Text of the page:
MARY REICHARD, HOST: Today is Wednesday, February 1st. Thank you for turning to WORLD Radio to help start your day.
Good morning. I’m Mary Reichard.
NICK EICHER, HOST: And I’m Nick Eicher. Coming next on The World and Everything in It: making a difference.
Hody Childress lived in Geraldine, Alabama, a small town with a population of only 910. Every month, Childress would visit the local pharmacy and anonymously pay people’s bills. Now, that habit is having ripple effects across the globe. Here’s WORLD reporter Amy Lewis with his story.
TANIA: He was a very generous, giving, loving man. He was God-fearing. He read his Bible and prayed every day. I would say he tried to live his life by the Bible…
AMY LEWIS, REPORTER: That’s Tania Nix, Hody Childress’s daughter. For fifty years, Childress farmed hay and soybeans and corn in rural northeastern Alabama. But he suffered from chronic obstructive pulmonary disease or COPD. That’s a condition that restricts airflow to the lungs.
But his health didn’t stop him from mowing neighbors’ yards or sharing his garden vegetables. He sent cards to friends and family every week, often with money tucked inside. But then he got really sick.
TANIA: Probably for the last three months of Dad’s life I was pretty much the primary caregiver, me and another lady.
Even though he was bedridden toward the end of his life, he didn’t want to stop doing what he’d been doing for years.
TANIA: I went to the drugstore and the bank and grocery store for my dad. One day I was getting ready to go when he looked at me and said, “I’ve been doing something for a while, and I’d like to continue doing this as long as I’m alive.”
At that point, he could only walk from the wheelchair to the bed.
His daughter asked what it was he wanted to continue doing.
TANIA: That’s when he told me, ‘I’ve been carrying a $100 bill at the first of the month to the drugstore. And I give it to Brooke. And she has the liberty to do what she chooses to help someone with it. And I told her just to say it’s a blessing from the Lord.’
Nix dutifully took the money to Brooke Walker, the drugstore owner. Just weeks later, Childress passed away on January 1st.
It was only at Childress’s funeral that the full story of his kindness and generosity began to unfold.
TANIA: I guess I was just very moved that, that he’d been doing that, so I wanted to share that at the funeral home. And after I shared it, my cousin happened to be there, which was a personal friend of Brooke’s. So she reached out to Brooke… so that sort of opened the door for Brooke to share her story.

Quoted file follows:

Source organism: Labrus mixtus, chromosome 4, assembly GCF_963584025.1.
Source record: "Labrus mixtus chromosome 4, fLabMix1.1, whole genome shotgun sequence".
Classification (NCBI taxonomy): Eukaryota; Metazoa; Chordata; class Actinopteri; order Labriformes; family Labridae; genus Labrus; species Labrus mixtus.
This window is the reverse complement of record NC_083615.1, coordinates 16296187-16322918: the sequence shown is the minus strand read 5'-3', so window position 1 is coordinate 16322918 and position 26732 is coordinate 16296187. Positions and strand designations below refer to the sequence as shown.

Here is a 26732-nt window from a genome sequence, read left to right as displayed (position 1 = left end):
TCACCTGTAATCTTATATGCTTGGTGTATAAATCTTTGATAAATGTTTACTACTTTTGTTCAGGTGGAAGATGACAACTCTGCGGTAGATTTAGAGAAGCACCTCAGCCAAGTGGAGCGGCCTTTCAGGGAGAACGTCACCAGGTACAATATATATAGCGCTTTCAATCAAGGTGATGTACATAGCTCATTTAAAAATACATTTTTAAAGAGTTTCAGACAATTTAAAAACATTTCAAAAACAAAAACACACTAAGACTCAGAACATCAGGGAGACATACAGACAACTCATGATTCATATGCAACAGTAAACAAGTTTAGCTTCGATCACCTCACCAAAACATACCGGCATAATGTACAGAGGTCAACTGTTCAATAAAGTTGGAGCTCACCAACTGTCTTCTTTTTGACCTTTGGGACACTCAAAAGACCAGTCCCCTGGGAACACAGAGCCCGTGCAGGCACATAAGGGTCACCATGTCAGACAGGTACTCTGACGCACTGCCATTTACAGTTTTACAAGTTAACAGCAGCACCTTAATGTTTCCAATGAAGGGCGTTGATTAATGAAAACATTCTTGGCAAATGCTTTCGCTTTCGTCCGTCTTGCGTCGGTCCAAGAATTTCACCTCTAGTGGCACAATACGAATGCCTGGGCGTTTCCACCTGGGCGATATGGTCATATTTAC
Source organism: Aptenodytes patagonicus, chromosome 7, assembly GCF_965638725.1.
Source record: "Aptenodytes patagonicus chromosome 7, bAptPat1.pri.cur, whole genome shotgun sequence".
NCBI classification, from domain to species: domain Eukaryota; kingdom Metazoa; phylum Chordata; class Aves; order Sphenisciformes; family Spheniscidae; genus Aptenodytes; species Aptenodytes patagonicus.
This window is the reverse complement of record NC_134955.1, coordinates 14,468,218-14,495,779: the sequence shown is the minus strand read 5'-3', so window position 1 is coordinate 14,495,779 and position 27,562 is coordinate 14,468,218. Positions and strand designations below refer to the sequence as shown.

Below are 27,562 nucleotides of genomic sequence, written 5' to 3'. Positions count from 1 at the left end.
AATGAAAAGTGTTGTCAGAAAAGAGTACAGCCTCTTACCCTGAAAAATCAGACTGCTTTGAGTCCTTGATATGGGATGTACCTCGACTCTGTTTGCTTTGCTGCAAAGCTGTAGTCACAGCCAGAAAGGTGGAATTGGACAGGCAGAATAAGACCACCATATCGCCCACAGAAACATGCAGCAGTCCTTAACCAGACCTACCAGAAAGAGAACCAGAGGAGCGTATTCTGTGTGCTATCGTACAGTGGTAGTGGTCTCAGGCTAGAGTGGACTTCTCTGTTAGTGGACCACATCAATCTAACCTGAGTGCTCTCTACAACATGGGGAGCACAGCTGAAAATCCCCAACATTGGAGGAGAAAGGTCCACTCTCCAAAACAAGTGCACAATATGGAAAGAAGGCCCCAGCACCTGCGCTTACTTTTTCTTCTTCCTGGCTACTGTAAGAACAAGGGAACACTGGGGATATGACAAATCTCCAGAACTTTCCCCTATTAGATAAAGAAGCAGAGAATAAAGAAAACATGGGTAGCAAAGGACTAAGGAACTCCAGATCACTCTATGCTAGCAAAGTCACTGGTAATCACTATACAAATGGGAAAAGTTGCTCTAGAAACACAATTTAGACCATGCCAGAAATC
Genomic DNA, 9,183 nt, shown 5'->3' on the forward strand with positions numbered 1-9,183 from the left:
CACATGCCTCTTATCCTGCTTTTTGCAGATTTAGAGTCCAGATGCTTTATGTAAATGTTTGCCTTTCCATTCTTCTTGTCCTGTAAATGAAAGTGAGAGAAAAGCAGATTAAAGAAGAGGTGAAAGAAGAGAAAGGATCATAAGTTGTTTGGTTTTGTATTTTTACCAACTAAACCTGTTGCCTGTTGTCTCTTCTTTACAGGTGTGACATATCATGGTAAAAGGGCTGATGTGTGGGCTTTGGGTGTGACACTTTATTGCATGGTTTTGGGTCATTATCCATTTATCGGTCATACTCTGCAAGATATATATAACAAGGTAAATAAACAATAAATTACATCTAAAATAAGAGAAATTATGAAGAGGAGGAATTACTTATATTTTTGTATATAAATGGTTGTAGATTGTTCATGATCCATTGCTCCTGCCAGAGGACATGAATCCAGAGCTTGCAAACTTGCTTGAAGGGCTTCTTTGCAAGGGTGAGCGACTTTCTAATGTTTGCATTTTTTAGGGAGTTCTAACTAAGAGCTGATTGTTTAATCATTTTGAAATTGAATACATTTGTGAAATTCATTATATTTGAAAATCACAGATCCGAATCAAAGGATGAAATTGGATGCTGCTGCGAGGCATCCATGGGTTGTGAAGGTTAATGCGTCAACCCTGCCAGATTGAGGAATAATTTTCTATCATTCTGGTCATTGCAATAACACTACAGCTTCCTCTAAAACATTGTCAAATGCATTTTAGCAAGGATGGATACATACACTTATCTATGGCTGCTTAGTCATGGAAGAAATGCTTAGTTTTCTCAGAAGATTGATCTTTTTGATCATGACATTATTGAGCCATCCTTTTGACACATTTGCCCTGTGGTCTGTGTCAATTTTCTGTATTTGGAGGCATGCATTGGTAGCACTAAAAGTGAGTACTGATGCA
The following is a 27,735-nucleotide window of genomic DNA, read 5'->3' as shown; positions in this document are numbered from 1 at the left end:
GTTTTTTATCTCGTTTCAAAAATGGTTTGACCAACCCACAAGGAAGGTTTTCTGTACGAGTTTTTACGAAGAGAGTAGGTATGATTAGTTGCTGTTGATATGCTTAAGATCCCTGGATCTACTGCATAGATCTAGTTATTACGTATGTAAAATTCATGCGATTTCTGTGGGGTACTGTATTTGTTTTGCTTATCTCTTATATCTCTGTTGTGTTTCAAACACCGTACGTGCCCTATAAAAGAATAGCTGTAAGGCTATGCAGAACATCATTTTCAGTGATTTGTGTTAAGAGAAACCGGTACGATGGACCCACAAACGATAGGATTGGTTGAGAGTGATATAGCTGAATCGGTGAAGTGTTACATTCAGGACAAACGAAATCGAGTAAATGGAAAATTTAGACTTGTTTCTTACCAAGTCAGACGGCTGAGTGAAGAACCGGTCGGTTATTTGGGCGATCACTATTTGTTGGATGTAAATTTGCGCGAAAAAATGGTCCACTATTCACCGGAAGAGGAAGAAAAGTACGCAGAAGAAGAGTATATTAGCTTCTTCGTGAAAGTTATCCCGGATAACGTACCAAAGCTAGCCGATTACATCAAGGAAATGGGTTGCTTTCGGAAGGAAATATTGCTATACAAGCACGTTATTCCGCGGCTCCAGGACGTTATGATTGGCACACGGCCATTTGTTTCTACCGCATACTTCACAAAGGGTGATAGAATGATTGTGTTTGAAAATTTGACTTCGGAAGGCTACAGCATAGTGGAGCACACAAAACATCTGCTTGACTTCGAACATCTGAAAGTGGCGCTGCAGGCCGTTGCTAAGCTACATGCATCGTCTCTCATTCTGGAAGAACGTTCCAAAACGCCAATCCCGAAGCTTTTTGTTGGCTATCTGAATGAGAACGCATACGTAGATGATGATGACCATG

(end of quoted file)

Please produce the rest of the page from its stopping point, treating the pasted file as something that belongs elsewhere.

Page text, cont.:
Here’s what Brooke Walker told NPR’s All Things Considered.
BROOKE: He just came into the pharmacy one day, and that's when he asked me if anyone ever has trouble paying for their medications. And he handed me a bill, and he said, the next time that happens, will you use this?
He insisted on being anonymous. He told Walker:
BROOKE: ‘I don't want them to know who I am, and I don't want to know who they are, and just tell them that it's a blessing from the Lord.’ So I thought that was a one-time gift.
But he came into the drugstore and gave her a folded $100 bill on the first day of every month—for almost 10 years.
WALKER: And since then, we've had people come and say, oh, my goodness, I was a recipient of that money. And now they know who it was from.
But that’s not what Childress originally wanted.
TANIA: I know he would not want to be recognized for what he done. He had told me that in the Bible it said don’t let your right hand know what your left hand does. So I know it wasn’t for recognition.
He wanted to help those who needed it the most.
TANIA: I felt like Dad wanted to give people hope. He wanted people to know that they were loved and that they were cared about and that he was just trying to help the best that he could, anybody he could.
The ripple effects of his generosity started even before Childress passed away. Brook Walker says one young mom came into the pharmacy and couldn’t afford the medication.
WALKER: …And so we were able to use the fund for that. But what blew me away is a few months later, she came back into the pharmacy, and she paid that money forward. And I know that Hody, he made a difference in her life…
Childress’s son Doug Childress told MSNBC…
DOUG: There’s a lot more to Daddy than this one story. Daddy done a lot for everybody.
His daughter Tania Nix says her dad’s actions didn’t surprise her.
TANIA: I may have been surprised at how long it had been happening. But he was that kind of man. So I was very proud and very humbled. And it made me want to be a better person and me do better.
Walker says others are picking up where Childress left off by sending in donations to the newly established “Hody’s Heart Fund.” When a man living in Georgia heard about the influx of donations, he told Walker he would contact his local pharmacy to set up a Hody Childress fund there.
He’s not alone in taking Hody’s hint. The employees of James Bar-B-Q in Childress’s town of Geraldine are donating their tips for the next month. They will go toward the medical expenses of a local 14-year-old boy recently diagnosed with cancer.
Drugstore owner Brooke Walker wishes she had told Hody Childress how much his actions and faith affected her life and how blessed she was to know him.
Childress’ daughter Tania Nix says her dad’s simple act of generosity has turned into something she never dreamed would happen.
TANIA: …but I feel like that it has inspired so many people to want to help in their communities and to want to give that they can find a little bit can go a long ways. It can help a lot of people.
Reporting for WORLD, I’m Amy Lewis.
WORLD Radio transcripts are created on a rush deadline. This text may not be in its final form and may be updated or revised in the future. Accuracy and availability may vary. The authoritative record of WORLD Radio programming is the audio record.
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